Dashboard size and functionality

When designing a dashboard, our first aim is to fit all the data into one screen. Why? There are a few reasons. First, the order and placement of components within a dashboard have great meaning, and often each component or widget relates to the ones around it, so viewing them together can help users understand the big picture easier. Secondly, it should be taken into account that scrolling is not possible in some cases, such as when displaying a dashboard on a television screen.

In terms of functionality, we strive to create interactive dashboards where you can “play” with the data based on your needs. In other words, we add mechanisms for diving deeper into the data while staying in the context of the dashboard. This can be done through filtering (such as filtering by date range or by other parameters), sorting, allowing for customization (such as adding or removing dashboard widgets), and downloading information like a report right from the dashboard.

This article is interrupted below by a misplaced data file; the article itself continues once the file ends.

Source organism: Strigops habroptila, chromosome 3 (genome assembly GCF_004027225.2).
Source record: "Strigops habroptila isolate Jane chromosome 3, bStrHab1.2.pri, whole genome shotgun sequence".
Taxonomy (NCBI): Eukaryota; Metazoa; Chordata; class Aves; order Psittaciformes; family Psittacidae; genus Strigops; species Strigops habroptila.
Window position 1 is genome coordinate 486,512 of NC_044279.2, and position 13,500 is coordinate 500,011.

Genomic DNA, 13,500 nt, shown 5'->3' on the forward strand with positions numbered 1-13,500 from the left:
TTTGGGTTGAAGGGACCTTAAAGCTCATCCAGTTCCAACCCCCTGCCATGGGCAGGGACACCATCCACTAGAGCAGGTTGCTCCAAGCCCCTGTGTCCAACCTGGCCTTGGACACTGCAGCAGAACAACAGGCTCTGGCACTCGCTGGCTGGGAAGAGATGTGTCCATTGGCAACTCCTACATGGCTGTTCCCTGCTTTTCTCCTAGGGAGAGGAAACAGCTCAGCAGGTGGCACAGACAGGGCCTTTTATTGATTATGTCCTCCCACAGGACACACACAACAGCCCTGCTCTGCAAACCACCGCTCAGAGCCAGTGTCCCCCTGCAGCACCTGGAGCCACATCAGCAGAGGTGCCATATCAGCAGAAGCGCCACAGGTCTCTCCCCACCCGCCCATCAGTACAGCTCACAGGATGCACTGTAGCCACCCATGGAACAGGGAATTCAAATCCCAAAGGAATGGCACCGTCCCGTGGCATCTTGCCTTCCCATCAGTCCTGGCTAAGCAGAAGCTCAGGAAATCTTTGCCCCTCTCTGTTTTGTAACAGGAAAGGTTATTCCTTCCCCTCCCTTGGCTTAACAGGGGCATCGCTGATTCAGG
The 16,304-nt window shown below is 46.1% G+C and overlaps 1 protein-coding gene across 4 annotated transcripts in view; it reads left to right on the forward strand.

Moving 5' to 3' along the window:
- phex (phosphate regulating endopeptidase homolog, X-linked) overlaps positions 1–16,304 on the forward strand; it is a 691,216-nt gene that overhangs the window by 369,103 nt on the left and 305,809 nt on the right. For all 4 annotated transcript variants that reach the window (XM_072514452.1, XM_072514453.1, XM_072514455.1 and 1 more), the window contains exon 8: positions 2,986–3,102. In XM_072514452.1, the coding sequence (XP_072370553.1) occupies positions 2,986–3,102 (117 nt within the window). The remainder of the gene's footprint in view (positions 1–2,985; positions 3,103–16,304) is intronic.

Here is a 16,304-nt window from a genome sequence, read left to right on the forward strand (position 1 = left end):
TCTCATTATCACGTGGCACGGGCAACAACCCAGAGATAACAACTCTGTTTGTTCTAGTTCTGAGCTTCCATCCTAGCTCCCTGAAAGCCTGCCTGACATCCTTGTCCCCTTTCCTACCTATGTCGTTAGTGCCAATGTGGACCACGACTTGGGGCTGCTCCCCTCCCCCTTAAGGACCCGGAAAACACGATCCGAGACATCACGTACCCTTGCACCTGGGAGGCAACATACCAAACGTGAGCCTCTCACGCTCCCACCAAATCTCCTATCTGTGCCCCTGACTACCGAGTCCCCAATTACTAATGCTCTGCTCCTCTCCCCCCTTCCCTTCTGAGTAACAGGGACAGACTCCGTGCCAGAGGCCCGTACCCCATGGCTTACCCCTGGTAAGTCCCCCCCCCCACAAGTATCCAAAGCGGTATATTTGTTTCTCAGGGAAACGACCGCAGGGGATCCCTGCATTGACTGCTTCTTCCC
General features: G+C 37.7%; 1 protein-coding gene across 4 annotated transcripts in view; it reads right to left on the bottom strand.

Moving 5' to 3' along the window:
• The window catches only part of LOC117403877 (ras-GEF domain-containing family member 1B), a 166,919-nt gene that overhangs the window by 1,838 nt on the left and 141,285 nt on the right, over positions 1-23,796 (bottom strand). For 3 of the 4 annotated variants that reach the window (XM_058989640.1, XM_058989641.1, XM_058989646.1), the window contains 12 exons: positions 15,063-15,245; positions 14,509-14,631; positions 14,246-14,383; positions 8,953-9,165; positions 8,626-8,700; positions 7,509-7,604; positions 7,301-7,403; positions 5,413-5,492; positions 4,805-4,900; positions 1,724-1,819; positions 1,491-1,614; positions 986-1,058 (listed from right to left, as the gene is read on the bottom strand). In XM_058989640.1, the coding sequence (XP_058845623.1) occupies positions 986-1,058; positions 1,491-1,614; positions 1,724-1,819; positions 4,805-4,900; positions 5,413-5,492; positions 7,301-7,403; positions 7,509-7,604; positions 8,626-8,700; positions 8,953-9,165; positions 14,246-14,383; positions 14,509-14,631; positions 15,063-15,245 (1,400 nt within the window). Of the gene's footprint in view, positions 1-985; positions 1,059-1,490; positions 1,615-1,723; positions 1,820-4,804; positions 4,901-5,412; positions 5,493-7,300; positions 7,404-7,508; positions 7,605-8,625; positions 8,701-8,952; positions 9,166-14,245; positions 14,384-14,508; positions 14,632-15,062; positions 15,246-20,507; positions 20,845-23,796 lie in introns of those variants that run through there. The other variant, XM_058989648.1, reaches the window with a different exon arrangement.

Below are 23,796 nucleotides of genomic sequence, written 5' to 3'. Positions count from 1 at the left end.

Types of dashboards

Dashboards can be classified into two main groups — operational and administrative — with a third group being a hybrid of the two. Let’s break down the differences between these three types of dashboards.

Operational Dashboards present information to the user in a quick and clear manner, showing the various sources and their status. The purpose of this dashboard is to convey critical information to the user quickly, guiding them to take action. Imagine this type of dashboard to be a sort of digital management space, designed to help users be active, fast and efficient.